The Labor Market
Because we have not been able to corral the virus, the labor market continues to struggle.
Application for US state unemployment benefits increased by 884,000 for the week ending September 6, 2020.
The number of workers claiming ongoing unemployment benefits increased by 93,000. There are 13.4 million receiving benefits as of the week ending August 29, 2020.
There are 29 million Americans receiving some form of jobless support:
Source: The Wall Street Journal, September 11, 2020
These numbers are higher than economist expected and indicate that employers are struggling to return to pre-pandemic staffing levels. We can see job posting activity in this chart:
Source: The Wall Street Journal, September 10, 2020
The current unemployment rate is 8.4%.
Payroll Tax Deferral
The president’s program to provide payroll tax-deferral has not been well received. Few companies have implemented it, because of logistical challenges and because the deferred taxes will need to be paid unless Congress agrees to forgive them. Federal government employees and members of the military have been entered into the program, despite resistance from leaders in various agencies and the military.
Coronavirus Financial Aid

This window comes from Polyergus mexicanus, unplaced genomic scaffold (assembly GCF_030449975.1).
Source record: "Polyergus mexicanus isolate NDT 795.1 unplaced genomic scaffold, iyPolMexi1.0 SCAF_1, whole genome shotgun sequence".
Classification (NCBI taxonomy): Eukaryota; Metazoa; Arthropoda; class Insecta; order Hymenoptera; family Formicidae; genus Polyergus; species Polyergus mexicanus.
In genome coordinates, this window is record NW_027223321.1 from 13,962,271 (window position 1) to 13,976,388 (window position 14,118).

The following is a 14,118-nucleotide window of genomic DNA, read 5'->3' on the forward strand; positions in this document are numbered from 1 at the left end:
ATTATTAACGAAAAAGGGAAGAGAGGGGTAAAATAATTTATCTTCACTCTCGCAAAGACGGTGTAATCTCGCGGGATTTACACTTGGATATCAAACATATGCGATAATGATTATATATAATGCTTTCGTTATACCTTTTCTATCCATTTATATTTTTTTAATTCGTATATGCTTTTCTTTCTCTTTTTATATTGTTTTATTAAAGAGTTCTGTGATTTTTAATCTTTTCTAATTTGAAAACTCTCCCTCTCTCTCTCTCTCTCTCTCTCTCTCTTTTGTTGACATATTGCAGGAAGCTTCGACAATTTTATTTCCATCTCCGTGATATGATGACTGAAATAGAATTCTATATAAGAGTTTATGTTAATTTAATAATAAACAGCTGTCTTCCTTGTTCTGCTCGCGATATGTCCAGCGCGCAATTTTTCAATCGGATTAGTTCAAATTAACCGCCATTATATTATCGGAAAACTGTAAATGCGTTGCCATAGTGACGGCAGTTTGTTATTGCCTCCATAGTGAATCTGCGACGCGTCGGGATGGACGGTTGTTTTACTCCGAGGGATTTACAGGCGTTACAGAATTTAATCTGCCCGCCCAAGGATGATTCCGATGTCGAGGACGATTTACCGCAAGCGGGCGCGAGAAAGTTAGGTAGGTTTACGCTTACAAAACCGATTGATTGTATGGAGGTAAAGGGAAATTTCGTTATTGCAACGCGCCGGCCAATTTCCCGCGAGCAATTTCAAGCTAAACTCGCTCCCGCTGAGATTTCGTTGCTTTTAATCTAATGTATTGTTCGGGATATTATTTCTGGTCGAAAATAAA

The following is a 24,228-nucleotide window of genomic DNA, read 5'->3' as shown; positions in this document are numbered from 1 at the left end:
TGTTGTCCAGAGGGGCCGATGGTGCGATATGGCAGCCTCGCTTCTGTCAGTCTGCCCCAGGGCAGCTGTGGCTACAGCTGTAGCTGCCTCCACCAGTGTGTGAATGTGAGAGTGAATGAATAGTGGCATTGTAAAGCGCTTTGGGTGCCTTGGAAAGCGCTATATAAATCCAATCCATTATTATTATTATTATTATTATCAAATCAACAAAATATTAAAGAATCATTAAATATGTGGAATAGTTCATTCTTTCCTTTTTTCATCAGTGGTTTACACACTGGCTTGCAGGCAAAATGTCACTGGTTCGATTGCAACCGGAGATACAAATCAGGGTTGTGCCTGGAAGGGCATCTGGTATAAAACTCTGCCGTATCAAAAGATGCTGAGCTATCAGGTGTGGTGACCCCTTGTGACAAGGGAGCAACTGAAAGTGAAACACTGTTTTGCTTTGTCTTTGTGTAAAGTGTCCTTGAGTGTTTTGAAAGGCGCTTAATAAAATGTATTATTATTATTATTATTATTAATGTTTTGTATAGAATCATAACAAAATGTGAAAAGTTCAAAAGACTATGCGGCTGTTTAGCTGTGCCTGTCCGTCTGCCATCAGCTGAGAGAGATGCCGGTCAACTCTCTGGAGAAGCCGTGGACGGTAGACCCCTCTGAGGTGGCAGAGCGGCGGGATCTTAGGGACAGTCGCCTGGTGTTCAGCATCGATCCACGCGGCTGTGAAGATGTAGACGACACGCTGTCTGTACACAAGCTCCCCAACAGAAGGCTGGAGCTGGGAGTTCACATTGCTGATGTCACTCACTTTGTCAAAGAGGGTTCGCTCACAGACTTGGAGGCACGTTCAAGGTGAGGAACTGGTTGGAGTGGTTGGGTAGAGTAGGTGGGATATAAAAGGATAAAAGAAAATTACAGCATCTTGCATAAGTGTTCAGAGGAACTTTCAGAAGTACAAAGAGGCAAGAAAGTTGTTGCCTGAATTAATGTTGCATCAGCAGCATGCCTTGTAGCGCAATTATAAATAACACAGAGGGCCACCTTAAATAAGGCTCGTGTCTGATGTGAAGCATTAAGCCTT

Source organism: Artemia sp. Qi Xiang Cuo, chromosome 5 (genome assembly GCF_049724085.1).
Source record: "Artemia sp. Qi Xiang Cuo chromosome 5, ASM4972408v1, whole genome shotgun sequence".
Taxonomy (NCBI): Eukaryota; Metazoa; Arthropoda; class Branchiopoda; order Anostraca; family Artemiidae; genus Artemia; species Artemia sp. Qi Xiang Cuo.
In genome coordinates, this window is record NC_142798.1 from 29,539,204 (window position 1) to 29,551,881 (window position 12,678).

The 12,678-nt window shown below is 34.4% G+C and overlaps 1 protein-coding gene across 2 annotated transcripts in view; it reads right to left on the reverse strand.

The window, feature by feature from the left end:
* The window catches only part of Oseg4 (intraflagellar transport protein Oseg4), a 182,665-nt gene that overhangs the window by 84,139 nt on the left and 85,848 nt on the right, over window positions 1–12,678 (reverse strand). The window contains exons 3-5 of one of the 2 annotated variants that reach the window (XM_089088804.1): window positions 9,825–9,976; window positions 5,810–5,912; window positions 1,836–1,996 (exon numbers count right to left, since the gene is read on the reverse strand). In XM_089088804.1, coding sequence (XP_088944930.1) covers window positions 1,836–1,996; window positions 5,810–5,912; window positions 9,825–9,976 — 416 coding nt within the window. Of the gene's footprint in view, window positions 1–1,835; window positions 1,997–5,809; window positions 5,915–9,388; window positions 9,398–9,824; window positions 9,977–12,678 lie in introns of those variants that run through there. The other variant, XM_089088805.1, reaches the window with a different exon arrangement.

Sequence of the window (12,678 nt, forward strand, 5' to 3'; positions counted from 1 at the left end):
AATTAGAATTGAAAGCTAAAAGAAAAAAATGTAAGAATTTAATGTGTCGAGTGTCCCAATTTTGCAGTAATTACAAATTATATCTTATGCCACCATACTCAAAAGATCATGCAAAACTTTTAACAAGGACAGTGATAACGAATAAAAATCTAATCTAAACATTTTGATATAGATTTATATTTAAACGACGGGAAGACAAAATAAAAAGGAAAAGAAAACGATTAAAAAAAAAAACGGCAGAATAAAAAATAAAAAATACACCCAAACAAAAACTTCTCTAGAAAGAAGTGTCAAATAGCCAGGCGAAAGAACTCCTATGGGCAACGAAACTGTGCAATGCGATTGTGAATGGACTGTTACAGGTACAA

It is becoming apparent that Congress will not pass an additional package of support for individuals and businesses suffering from the impact of the virus before the November election. Progress on a fifth package ground to a halt when Democrats blocked a Senate Republican effort to pass a program that, at $300 billion, was much smaller than the House passed several weeks prior.
This inaction is troubling, because the Federal Reserve and many leading economists have indicated that the economy’s recovery will continue to sputter unless Congress provides additional support.
Treasury Secretary Mnuchin and House Speaker Pelosi will now focus on passing a spending bill that will keep the government from shutting down on October 1.
The Budget Deficit and the National Debt
The nation’s budget deficit is currently $3 trillion through 11 months of the fiscal year, according to the Treasury Department. This is double the record for this period ($1.37 trillion in 2009). The Congressional Budget Office (CBO) is forecasting a deficit of $3.3 trillion for the full 2020 fiscal year. It was $984 billion in 2019. The CBO forecasts that the deficit will be 98% of the nation’s economic output (GDP) in 2020 and 100% in 2021. For perspective, the deficit was 35% of GDP in 2007 in the Great Recession.
The national debt is $20.8 trillion. The nation’s outlays so far this year are $6.05 trillion and receipts are $3.05 trillion.
The good news, if you can call it that, is that the cost of servicing the debt has actually dropped. The US has spent $484 billion, 10% less than last year, servicing the nation’s debt so far this year. This is directly attributable to extremely low interest rates which make it less costly for the government to borrow. The Federal Reserve has interest rates pegged to just above zero and has committed to leaving them there for an extended period.
It has been a year that will undoubtedly enter the history books: global pandemic, stock market crash and recovery, record unemployment, economic recession and recovery, racial unrest, riots, destruction of property and looting, and, now, unprecedented fires. And the presidential election looms.
Yet, we march onward.
Keep the faith, be safe and stay healthy.